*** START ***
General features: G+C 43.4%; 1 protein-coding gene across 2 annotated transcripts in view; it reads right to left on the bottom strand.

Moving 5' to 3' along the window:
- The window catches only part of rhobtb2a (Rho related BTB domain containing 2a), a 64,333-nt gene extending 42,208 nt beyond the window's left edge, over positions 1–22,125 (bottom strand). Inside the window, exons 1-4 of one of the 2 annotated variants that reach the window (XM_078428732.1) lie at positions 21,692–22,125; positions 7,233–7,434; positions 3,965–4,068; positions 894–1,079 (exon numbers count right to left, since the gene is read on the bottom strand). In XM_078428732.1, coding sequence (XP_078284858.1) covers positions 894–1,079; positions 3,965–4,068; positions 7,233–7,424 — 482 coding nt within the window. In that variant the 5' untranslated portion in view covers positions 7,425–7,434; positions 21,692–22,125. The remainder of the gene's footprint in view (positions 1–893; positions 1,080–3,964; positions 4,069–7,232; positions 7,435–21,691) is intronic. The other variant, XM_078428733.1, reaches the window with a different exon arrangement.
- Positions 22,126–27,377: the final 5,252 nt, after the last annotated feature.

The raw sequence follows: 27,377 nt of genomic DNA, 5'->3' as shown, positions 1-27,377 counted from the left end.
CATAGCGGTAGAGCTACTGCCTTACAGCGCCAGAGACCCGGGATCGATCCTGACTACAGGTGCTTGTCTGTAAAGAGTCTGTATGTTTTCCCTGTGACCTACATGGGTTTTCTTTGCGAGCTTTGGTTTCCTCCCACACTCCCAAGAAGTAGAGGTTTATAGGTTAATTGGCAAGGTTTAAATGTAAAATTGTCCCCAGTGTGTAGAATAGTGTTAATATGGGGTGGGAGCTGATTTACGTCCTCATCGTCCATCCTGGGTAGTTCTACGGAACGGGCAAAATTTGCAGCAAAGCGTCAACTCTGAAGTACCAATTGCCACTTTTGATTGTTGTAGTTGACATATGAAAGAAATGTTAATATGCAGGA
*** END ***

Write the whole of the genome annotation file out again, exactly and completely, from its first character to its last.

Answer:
General features: G+C 43.4%; 1 protein-coding gene across 2 annotated transcripts in view; it reads right to left on the bottom strand.

Moving 5' to 3' along the window:
- The window catches only part of rhobtb2a (Rho related BTB domain containing 2a), a 64,333-nt gene extending 42,208 nt beyond the window's left edge, over positions 1–22,125 (bottom strand). Inside the window, exons 1-4 of one of the 2 annotated variants that reach the window (XM_078428732.1) lie at positions 21,692–22,125; positions 7,233–7,434; positions 3,965–4,068; positions 894–1,079 (exon numbers count right to left, since the gene is read on the bottom strand). In XM_078428732.1, coding sequence (XP_078284858.1) covers positions 894–1,079; positions 3,965–4,068; positions 7,233–7,424 — 482 coding nt within the window. In that variant the 5' untranslated portion in view covers positions 7,425–7,434; positions 21,692–22,125. The remainder of the gene's footprint in view (positions 1–893; positions 1,080–3,964; positions 4,069–7,232; positions 7,435–21,691) is intronic. The other variant, XM_078428733.1, reaches the window with a different exon arrangement.
- Positions 22,126–27,377: the final 5,252 nt, after the last annotated feature.

The raw sequence follows: 27,377 nt of genomic DNA, 5'->3' as shown, positions 1-27,377 counted from the left end.
CATAGCGGTAGAGCTACTGCCTTACAGCGCCAGAGACCCGGGATCGATCCTGACTACAGGTGCTTGTCTGTAAAGAGTCTGTATGTTTTCCCTGTGACCTACATGGGTTTTCTTTGCGAGCTTTGGTTTCCTCCCACACTCCCAAGAAGTAGAGGTTTATAGGTTAATTGGCAAGGTTTAAATGTAAAATTGTCCCCAGTGTGTAGAATAGTGTTAATATGGGGTGGGAGCTGATTTACGTCCTCATCGTCCATCCTGGGTAGTTCTACGGAACGGGCAAAATTTGCAGCAAAGCGTCAACTCTGAAGTACCAATTGCCACTTTTGATTGTTGTAGTTGACATATGAAAGAAATGTTAATATGCAGGA